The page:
Repetitive Cancer Training for Community Healthcare Workers: an Effective Method to Strengthen Knowledge and Impact on the Communities: Results from a Pilot Training at Kilimanjaro Region, Tanzania

Regina SingerAntje HenkeJulius Pius AlloyceFuraha ServentiAnna MassaweOliver Henke
Publication year:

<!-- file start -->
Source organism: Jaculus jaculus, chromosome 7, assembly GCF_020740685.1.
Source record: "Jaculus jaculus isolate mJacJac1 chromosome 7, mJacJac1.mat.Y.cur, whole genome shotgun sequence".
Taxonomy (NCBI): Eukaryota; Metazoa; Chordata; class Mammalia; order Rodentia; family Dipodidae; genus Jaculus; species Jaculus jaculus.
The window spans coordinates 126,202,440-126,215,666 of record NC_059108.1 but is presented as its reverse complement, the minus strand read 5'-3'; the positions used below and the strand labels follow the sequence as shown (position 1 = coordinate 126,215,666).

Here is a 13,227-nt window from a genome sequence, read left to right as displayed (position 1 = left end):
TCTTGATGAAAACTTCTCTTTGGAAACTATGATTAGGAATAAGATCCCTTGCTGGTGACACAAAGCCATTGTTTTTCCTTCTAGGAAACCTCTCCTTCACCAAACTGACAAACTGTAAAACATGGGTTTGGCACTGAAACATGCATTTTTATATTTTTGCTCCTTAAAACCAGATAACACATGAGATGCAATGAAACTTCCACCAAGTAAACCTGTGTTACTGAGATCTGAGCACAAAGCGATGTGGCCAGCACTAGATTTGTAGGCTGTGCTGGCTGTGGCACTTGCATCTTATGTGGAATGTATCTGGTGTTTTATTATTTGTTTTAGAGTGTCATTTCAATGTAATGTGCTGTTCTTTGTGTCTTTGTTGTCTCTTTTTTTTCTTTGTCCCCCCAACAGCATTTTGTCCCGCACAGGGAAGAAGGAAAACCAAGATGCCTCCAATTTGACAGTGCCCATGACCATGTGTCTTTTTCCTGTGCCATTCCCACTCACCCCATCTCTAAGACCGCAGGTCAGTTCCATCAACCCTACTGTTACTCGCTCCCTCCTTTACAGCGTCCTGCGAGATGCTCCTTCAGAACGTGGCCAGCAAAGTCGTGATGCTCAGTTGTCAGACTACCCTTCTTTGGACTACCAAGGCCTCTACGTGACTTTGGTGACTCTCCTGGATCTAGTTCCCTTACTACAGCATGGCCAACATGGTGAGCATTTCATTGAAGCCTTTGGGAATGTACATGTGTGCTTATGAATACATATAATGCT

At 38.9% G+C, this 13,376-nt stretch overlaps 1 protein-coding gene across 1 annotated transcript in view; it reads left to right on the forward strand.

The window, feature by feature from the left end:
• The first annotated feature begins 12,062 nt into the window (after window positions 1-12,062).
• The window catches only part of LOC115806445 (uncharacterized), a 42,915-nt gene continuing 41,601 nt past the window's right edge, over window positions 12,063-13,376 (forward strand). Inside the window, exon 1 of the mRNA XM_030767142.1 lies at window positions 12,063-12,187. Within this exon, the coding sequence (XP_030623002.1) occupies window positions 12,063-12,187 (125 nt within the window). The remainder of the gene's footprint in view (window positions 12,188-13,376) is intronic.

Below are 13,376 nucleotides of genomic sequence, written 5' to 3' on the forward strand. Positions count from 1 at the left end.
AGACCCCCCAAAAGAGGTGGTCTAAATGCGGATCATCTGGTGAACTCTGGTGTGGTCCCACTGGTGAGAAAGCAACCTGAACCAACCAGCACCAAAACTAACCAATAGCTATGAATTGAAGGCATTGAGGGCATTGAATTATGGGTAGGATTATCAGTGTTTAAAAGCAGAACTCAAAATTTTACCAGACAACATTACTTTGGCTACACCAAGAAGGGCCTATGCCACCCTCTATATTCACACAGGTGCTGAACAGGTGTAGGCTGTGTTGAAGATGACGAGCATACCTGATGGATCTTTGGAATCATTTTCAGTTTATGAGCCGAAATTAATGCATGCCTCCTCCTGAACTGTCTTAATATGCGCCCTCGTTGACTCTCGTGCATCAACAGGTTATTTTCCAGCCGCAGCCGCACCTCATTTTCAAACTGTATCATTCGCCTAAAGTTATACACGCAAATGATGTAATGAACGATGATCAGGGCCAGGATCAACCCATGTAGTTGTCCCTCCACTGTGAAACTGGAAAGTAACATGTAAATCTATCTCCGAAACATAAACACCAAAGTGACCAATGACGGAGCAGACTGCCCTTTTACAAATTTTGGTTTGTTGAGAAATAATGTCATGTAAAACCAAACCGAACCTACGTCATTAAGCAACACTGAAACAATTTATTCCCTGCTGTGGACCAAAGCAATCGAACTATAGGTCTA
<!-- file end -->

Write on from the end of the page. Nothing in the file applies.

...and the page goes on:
Cancer is a growing burden in Tanzania with high mortality rates. Low level of cancer awareness in the population and health workforce is one of the reasons. This study aimed to evaluate the effects of a cancer awareness training for community-level healthcare providers in Kilimanjaro Region. Main research interest was to assess the effects of the training on cancer knowledge of the healthcare workers and its application into practice. Community health workers (CHWs) (n = 25) and dispensary healthcare workers (DHCWs) (n = 16) attended cancer awareness trainings. Three training days over a 3-month period were provided for each group. Pre- and post-training assessments of the cancer knowledge were conducted on each training day. Application of the knowledge into practice was assessed at follow-up and complemented with qualitative data. Analysis of the questionnaires was provided by descriptive statistics. Qualitative data were analyzed by semantic thematic analysis. Both groups showed a statistically significant increase in knowledge after the three training days: CHWs + 10% (CI 95% = 2–18%, p = 0.015) and DHCWs 24.4% (CI 95% = 13–36%, p = 0.002). The community-level healthcare providers also started to apply the new cancer knowledge into practice and reported to feel more confident in cancer control. The pilot cancer awareness training was effective in increasing cancer knowledge and its application. It strengthened their confidence in care delivery and referral practices as well as education of the population. This concept of cancer awareness training might be also applicable to other countries in SSA.